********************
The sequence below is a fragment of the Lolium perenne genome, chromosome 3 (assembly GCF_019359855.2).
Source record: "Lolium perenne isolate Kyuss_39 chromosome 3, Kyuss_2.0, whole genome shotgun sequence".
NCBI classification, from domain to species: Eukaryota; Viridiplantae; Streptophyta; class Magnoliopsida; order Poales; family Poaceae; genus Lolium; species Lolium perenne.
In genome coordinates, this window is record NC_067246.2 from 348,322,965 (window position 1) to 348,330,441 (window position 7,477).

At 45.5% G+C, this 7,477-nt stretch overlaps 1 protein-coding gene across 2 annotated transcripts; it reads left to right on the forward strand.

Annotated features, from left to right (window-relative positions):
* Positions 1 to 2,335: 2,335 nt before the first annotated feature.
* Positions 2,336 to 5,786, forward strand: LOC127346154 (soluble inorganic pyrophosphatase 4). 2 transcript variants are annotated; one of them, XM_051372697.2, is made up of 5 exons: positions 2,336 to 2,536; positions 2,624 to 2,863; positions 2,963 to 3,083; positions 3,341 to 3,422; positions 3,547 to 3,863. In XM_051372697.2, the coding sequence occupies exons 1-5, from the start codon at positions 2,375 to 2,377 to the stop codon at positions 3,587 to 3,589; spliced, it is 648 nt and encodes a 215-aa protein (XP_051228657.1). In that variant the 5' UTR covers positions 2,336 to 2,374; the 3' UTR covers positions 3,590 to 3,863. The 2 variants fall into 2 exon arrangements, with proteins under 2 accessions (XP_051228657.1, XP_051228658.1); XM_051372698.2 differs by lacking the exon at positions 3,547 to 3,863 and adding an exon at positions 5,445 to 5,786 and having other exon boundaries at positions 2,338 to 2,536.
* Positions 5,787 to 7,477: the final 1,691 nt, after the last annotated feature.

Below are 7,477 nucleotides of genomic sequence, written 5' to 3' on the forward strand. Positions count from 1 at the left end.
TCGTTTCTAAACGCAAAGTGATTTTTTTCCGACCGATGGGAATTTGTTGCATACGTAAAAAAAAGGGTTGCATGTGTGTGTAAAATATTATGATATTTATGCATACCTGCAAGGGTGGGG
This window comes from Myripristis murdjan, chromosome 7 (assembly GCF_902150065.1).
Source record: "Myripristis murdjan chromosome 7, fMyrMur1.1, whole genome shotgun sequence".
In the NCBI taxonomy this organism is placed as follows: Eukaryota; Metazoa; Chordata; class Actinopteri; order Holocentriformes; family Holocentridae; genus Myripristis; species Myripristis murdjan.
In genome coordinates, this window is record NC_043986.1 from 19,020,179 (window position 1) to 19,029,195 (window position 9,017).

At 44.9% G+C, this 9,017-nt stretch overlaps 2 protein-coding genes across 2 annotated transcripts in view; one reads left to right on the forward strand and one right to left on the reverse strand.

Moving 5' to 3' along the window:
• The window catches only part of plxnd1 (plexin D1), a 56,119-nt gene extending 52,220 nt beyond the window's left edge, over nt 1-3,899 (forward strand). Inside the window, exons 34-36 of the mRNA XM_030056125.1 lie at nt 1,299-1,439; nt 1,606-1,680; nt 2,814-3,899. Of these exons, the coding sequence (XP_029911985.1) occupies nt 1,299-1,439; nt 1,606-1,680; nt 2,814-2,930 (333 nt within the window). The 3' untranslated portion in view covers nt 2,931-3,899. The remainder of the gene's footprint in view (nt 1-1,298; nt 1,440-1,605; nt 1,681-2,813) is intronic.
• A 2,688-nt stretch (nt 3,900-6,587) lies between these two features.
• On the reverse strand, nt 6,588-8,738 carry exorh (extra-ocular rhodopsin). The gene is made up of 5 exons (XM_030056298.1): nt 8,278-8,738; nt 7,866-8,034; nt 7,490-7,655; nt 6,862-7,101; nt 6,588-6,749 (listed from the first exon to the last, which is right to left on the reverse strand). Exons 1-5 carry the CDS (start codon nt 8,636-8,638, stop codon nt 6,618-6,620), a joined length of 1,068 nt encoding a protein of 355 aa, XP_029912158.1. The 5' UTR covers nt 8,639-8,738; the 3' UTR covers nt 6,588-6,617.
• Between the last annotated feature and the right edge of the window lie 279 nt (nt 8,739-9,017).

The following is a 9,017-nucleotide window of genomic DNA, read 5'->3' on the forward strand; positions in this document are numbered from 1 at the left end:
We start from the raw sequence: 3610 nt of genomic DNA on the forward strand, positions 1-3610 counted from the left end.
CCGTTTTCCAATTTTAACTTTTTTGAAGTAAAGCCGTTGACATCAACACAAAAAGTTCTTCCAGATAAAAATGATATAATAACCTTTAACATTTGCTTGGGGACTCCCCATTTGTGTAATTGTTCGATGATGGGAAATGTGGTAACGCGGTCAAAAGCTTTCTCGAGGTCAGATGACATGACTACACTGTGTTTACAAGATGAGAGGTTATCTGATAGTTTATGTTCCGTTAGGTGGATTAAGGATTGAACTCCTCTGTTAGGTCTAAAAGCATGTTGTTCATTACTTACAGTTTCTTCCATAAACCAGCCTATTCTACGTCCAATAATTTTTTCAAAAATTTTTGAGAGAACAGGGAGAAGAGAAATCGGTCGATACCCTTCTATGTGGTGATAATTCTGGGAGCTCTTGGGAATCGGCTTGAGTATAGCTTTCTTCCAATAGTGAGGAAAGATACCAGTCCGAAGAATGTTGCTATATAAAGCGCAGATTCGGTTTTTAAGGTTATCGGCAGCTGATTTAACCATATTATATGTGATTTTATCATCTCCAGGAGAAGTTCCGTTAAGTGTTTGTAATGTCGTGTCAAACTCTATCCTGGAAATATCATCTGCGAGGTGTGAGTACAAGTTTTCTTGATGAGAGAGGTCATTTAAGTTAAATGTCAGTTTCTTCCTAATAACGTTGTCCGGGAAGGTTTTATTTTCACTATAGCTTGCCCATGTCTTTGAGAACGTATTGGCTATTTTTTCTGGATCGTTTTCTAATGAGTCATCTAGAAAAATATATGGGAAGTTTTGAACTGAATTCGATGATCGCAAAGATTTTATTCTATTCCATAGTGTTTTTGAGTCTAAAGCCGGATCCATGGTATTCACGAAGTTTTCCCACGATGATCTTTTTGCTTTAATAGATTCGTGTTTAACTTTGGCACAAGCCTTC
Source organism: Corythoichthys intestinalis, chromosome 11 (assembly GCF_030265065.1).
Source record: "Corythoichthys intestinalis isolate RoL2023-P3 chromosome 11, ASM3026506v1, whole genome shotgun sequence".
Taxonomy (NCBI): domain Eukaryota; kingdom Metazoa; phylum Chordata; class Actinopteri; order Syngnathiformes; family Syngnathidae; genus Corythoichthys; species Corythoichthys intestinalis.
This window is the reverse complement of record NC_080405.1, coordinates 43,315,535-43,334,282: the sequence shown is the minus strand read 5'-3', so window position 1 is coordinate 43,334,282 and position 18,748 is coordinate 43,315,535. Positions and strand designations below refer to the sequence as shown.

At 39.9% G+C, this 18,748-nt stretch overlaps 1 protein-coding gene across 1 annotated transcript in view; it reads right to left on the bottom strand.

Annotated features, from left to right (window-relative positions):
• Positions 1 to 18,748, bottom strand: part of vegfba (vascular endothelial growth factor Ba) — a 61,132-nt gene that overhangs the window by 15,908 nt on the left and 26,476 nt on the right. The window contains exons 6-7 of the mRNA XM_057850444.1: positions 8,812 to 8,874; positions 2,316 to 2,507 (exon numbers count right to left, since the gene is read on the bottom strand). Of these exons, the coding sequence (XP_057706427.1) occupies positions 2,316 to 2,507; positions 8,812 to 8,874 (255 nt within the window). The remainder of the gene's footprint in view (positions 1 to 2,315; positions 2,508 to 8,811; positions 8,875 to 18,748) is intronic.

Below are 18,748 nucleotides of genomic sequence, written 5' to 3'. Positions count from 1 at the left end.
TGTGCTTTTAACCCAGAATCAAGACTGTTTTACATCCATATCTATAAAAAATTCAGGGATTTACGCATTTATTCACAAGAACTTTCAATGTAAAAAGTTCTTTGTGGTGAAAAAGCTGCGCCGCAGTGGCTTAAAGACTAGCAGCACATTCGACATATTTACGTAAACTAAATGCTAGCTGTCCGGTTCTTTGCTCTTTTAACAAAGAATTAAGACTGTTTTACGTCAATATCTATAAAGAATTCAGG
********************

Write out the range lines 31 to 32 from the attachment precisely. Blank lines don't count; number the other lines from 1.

• Positions 1 to 18,748, bottom strand: part of vegfba (vascular endothelial growth factor Ba) — a 61,132-nt gene that overhangs the window by 15,908 nt on the left and 26,476 nt on the right. The window contains exons 6-7 of the mRNA XM_057850444.1: positions 8,812 to 8,874; positions 2,316 to 2,507 (exon numbers count right to left, since the gene is read on the bottom strand). Of these exons, the coding sequence (XP_057706427.1) occupies positions 2,316 to 2,507; positions 8,812 to 8,874 (255 nt within the window). The remainder of the gene's footprint in view (positions 1 to 2,315; positions 2,508 to 8,811; positions 8,875 to 18,748) is intronic.

Below are 18,748 nucleotides of genomic sequence, written 5' to 3'. Positions count from 1 at the left end.